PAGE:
Many people fail to make progress because they are unable to master their drives and instincts, specifically our need for food. Our nutrition is tied to with our emotional life and is ultimately the battle ground in which we strengthen the will. The person who is unable to deny themselves soon finds it difficult to endure other forms of discomfort such as conflict and stress.

However, the world hears this with infected ears. The world teaches that the goal is to be slim and in have a pleasing appearance. As with most things, the world takes something that is good and distorts it with subtle lies. A person does not necessarily have temperance if they are thin or have a six pack. Likewise, a person is not necessarily a glutton if they are overweight. The reason is that the overall health of a person involves many factors, such as hormones and DNA, and while there is a connection between health and virtue, it is not necessarily as direct as some would believe.

That being said, I think we are entering a new era in asceticism where we can take the genuine insights from the tradition and integrate them with contemporary understanding of nutrition.

Caloric Deficit vs A Simple Diet

The main distinction we need to make when understanding the history of Christian fasting and asceticism is between a caloric deficit and a simple diet. Most people understand fasting in terms of going into a caloric deficit. If a person typically consumes 2k or so calories, they reduce their diet by 500 calories, 1k, or they completely go without food for a given period. This form of fasting is currently being researched by a variety of people and while the science of nutrition is constantly evolving, it is not uncommon for medical professionals to believe in the benefits of a caloric restrictive fast.

Of course, the spiritual benefits are well documented. Fasting has the power to atone for sins and heal the temporal effects that remain after confession. Psychologically, we strengthen the will and cultivate emotional intelligence by learning to endure the pain associated with going without.

However, the tradition doesn’t reduce fasting to simply a caloric deficit. There is also the concept of eating a simple diet as a means of cultivating virtue and interior freedom.

The Theory of Food

We are going to integrate the classical thought on food with modern science to discuss the notion of a simple diet. The first premise is that some foods excite us because they are enjoyable to eat and because of their nutritional content. These often lead to gluttony when they are not consumed in moderation. Likewise, other foods calm us and have a different effect for the same reasons.

Foods that are higher in refined sugar, fat, and fried foods are often connected with gluttony precisely because how they taste on the palate and how they effect our metabolism. Particularly with foods that are high in sugar and refined carbohydrates, they spike our blood sugar and in this way can lead to greater enjoyment. In contrast, foods that are higher in fiber, which also happen to be whole foods, tend to calm us down and are less associated with intense pleasure. For example, no one gets excited if you offer them an apple for desert whereas people look forward to a flavorful cake.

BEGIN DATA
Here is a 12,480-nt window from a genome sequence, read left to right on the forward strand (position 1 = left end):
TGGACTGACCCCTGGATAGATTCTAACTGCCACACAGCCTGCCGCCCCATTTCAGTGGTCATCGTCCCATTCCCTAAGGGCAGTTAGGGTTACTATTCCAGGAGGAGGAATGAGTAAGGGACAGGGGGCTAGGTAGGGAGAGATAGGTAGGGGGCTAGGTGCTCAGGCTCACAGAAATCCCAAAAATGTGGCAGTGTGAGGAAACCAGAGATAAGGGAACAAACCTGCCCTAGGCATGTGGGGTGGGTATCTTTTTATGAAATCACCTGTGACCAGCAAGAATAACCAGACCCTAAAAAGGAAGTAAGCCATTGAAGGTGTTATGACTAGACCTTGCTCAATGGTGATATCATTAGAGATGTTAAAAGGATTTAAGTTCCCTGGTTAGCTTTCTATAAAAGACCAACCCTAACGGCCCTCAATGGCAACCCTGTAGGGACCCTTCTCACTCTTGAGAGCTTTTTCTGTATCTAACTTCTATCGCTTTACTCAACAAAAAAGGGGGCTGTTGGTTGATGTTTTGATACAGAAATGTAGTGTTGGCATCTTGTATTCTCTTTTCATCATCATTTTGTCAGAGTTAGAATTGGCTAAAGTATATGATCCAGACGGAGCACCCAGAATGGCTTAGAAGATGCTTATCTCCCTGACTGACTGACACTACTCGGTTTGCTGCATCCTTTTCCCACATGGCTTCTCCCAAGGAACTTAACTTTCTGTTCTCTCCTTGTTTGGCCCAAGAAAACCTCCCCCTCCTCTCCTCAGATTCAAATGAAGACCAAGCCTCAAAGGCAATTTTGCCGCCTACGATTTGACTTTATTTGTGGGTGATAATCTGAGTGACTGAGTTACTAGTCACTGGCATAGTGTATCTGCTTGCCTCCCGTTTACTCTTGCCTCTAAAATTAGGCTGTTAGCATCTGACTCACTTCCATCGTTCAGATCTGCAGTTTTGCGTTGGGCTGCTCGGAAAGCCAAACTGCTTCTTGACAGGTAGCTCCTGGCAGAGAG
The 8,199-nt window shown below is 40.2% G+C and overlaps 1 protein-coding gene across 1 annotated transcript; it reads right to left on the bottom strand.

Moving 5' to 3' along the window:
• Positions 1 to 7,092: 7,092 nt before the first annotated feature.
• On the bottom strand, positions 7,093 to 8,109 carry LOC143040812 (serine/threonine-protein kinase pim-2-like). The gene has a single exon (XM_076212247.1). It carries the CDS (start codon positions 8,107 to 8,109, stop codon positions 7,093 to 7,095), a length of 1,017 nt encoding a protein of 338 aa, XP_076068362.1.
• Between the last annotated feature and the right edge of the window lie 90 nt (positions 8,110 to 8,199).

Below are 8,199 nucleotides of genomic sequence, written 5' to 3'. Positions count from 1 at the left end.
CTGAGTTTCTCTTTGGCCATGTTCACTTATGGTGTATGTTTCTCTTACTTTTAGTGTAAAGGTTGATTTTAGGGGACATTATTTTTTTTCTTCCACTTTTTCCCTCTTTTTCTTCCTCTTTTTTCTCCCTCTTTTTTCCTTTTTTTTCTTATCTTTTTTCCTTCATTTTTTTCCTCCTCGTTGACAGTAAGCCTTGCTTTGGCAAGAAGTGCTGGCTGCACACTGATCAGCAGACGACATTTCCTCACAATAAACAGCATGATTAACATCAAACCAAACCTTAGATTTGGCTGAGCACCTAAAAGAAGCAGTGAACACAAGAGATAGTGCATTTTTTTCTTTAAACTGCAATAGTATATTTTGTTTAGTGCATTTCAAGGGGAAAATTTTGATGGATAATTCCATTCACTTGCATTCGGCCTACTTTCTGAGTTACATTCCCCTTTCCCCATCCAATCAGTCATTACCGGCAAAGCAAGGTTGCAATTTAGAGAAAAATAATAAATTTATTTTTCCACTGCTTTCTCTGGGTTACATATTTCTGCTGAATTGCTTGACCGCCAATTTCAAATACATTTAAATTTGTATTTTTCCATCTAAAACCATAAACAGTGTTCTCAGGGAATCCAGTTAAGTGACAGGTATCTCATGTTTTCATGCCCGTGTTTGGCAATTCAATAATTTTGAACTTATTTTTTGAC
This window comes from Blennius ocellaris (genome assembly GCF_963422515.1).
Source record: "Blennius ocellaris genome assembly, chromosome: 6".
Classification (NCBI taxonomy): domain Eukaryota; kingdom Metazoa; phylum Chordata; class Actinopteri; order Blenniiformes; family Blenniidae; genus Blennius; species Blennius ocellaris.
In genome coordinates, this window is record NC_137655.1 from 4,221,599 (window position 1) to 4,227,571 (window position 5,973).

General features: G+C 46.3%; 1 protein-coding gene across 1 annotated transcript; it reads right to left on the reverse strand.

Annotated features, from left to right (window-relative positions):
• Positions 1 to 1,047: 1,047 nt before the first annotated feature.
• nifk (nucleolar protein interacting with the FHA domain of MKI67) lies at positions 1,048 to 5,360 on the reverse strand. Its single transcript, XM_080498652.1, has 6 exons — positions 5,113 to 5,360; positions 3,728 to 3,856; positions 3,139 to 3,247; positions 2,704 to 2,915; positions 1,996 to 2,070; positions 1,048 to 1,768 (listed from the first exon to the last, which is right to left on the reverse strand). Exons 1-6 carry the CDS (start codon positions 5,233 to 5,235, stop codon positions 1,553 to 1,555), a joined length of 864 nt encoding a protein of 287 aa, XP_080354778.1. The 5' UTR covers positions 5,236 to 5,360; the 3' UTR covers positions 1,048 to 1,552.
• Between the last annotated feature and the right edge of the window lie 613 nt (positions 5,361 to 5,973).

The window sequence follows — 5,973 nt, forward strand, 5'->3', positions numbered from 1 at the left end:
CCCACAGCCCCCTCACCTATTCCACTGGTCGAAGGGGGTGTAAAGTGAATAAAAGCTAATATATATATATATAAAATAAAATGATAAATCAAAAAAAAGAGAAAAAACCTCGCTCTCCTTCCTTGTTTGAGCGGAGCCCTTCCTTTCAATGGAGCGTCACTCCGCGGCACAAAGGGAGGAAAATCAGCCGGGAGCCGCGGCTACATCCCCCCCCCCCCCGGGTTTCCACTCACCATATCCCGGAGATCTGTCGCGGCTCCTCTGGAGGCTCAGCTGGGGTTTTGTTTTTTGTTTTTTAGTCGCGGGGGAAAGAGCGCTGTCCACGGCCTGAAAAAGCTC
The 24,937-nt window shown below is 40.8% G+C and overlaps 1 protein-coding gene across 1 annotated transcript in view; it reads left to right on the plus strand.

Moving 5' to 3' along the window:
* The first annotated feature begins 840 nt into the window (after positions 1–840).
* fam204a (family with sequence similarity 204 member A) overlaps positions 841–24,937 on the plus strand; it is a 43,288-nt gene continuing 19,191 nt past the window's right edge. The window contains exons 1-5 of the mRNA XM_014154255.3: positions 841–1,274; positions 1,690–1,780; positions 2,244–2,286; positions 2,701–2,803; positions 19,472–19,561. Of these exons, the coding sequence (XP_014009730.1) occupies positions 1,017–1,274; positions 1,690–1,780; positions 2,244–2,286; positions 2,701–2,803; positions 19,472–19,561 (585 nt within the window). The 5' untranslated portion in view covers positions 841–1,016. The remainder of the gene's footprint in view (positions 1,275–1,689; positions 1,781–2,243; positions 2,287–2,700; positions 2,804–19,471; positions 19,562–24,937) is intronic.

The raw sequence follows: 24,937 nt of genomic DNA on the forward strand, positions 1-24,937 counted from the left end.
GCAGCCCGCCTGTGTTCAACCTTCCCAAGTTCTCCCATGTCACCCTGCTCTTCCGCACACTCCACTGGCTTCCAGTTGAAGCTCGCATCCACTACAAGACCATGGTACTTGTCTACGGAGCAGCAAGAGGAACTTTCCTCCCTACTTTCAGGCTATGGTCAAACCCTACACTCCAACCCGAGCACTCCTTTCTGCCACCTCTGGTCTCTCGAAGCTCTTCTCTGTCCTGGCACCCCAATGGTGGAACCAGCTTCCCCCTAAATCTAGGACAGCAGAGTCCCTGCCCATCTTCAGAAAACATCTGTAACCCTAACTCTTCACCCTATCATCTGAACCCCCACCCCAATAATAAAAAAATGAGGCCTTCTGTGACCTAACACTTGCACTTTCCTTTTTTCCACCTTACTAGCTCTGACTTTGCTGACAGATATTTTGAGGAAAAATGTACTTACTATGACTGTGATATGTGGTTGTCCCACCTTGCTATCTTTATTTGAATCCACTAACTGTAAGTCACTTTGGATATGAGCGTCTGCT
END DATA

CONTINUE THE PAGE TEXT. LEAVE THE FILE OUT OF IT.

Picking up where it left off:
The manner in which foods are prepared can also greatly affect their nutritional content and their effect on the body and soul. A plain apple is high in fiber and other nutrients contained in the skin whereas apple juice does not. In terms of pleasure, most people will enjoy apple juice or say a cooked desert with apple vs the plain apple itself. The process of changing the apple greatly affects how it hits our body and our soul.

Another aspect to the classical theory of food is that meat, especially red meat, greatly increases aggression and excites the passion. This is why the Church encouraged periods of abstinence from meat as a means of calming the mind for prayer. While science has in no way studied this thesis, it kind of makes sense. We call strong aggressive men “meat heads” precisely because of this intuition.

Fasting with a Simple Diet

Taking this theory of food into account, we can discuss the idea of fasting by having a plain diet. The clearest example of this is the fasting of strict monastic orders such as the Carthusians and the various monasteries on Mt. Athos. The Christian tradition has always recognized the need for animal protein, but instead of getting animal protein from red meat and chicken, these monks get animal protein from fish, eggs, cheese, and dairy products. Likewise, as was the norm for all of apostolic Churches before Vatican II, they have periods in which they are vegan, refraining from eating any animal products.

We can expand on the idea of a simple diet and look at things such as sweets, deserts, flavorful carbohydrates, and consider our day to day decisions. First, we need to learn about what we are eating and why we are eating it. This can be difficult. As someone who has struggled with weight, I found it either a distraction from what I wanted to do or a matter of vanity. But I was wrong.

A balanced life involves periods of fasting (in both senses) and times of feasting. Some, by the grace of God, are able to deny pleasure more than others and some who have a strong will may appear to be great ascetics, but inwardly their practices are a source of pride.

Moderation, especially in the beginning, is always the safest road, and if a person desires greater discipline and sacrifices, they ought to seek the leadership of sound teachers.